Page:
Thursday, April 12, 2012

Fort Pulaski Captured

150 years ago today, Fort Pulaski, near Savannah, Georgia, surrendered to the Federals. Fort Pulaski was built by the United States before the war to defend the seacoast. It was begun in 1830, and finished fifteen years later. It was named after Casimir Pulaski, who had come over to America from Poland to fight in the Revolution. He served gallantly as a cavalry officer, dieing in the Battle of Savannah, and was granted honorary American citizenship. It was occupied by the Confederates, and for a time Robert E. Lee oversaw the the work on its improvement when he was in command of the southern defenses. It was thought to be impregnable, and the Joseph Totten, US army engineer, said "you might as well bombard the Rocky Mountains." The Federals determined to attack it none the less, as part of their efforts to recapture and close Southern blockade running ports, and to provide a base for the blockading squadron. The Northern advance began in earnest on November 24th, 1861. They began a regular siege of Pulaski, completely surrounding it, building batteries, and preparing a 10,000 man force to storm the walls if necessary.

On the morning of April 10th, 150 years ago yesterday, David Hunter, Union commander, sent a message to the fort's commander, Colonel Olmstead, requesting his surrender. Olmstead replied, “I am here to defend the fort, not to surrender it.” The Federal bombardment opened at 8:00, focusing their fire on the southeast corner, and the Confederate batteries replied. The bombardment continued throughout the day. The Federal fire was from rifled guns and mortars. Rifled guns, with their longer range and greater accuracy, were a rather new innovation in siege warfare. The fire from these guns were very effective. By nightfall a breach was beginning in the wall, and many of the Confederate guns were damaged.

The firing was resumed at 7:00 on the morning of April 11th, 150 years ago today. Olmstead rose the white flag over the fort at 2 PM. A large breach had been made in the walls, exposing the powder magazine. If the battle had continued much longer, the Union shots would have hit the magazine, resulting in a catastrophic explosion, probably demolishing the fort.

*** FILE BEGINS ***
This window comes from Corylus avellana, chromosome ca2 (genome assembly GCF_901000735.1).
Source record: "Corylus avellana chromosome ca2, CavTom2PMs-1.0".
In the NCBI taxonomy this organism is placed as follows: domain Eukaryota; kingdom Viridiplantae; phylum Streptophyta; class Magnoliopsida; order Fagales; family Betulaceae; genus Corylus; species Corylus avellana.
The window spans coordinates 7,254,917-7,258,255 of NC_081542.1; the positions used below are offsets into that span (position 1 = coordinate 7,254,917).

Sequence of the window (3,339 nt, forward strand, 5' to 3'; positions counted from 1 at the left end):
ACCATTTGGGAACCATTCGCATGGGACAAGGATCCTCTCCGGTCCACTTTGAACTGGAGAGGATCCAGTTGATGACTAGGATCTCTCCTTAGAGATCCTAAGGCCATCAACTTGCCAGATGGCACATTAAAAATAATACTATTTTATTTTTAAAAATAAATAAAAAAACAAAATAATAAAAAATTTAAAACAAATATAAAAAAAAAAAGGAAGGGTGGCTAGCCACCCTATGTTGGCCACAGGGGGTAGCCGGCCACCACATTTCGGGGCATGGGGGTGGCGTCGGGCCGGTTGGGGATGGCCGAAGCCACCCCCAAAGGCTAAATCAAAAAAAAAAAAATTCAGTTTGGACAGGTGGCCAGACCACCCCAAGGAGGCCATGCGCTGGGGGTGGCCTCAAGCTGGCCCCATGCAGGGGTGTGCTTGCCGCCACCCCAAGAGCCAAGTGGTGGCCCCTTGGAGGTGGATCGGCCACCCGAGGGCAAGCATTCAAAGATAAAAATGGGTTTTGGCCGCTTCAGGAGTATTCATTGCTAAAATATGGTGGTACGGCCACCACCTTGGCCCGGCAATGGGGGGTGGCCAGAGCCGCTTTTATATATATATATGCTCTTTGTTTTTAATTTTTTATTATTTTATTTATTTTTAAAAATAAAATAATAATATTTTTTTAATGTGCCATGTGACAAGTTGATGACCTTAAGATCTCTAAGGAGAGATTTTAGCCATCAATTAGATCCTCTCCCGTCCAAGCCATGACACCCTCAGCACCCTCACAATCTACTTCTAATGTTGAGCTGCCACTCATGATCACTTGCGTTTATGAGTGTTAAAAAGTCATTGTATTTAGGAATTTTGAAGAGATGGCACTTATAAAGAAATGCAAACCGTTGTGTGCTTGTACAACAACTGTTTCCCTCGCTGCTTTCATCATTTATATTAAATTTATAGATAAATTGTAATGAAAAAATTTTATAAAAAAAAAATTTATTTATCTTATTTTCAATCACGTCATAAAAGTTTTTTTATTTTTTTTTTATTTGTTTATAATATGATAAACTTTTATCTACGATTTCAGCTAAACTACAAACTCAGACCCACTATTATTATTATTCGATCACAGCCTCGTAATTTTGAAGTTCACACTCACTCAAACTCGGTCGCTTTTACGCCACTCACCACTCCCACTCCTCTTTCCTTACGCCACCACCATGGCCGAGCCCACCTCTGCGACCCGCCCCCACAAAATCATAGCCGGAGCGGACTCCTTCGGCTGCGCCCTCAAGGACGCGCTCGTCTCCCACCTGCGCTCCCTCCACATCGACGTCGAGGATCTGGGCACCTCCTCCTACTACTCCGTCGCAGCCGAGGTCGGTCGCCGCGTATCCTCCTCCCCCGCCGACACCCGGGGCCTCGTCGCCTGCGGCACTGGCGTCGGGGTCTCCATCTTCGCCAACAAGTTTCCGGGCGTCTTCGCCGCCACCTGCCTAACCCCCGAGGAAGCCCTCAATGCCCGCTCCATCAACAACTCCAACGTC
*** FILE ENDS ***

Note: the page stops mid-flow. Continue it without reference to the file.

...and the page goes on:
The Federals had built splinter-proof shelters which worked very well. Although the Confederate fire was fairly accurate, they only inflicted 1 killed and a handful wounded. The Confederates casualties were not very high either, but all of the approximately 400 men of the garrison of the fort were surrendered, as well has many guns.

The mortars were found to be not useful in destroying the structure of the fort, although they could be effective in destroying the troop's morale. Only 10% of the mortar shots hit the fort. The rifled guns however were very satisfactory. It was found that they could easily destroy a brick fort at 2,500 yards. The success of the rifled artillery was very surprising to the commanders on both sides. The Federals had spent many months in preparations that were completely unnecessary, and the Confederates expected that the fort could hold out until they ran out of provisions.

Union general David Hunter said,
"The result of this bombardment must cause, I am convinced, a change in the construction of fortifications as radical as that forshadowed in naval architecture by the conflict between the Monitor and Merrimac. No works of stone or brick can resist the impact of rifled artillery of heavy caliber."
As Hunter, guess, rifled artillery would revolutionize fort design. After the Civil War, forts were no longer built of brick, instead earthworks were used.

Although Savannah would not fall until many months later when Sherman captured it at the conclusion of the March to the Sea, the capture of Fort Pulaski made the harbor useless to the Confederacy. The South had lost the use of an important port for blockade running, and the North had gained a base to continuing their blockade of the rest of the forts.


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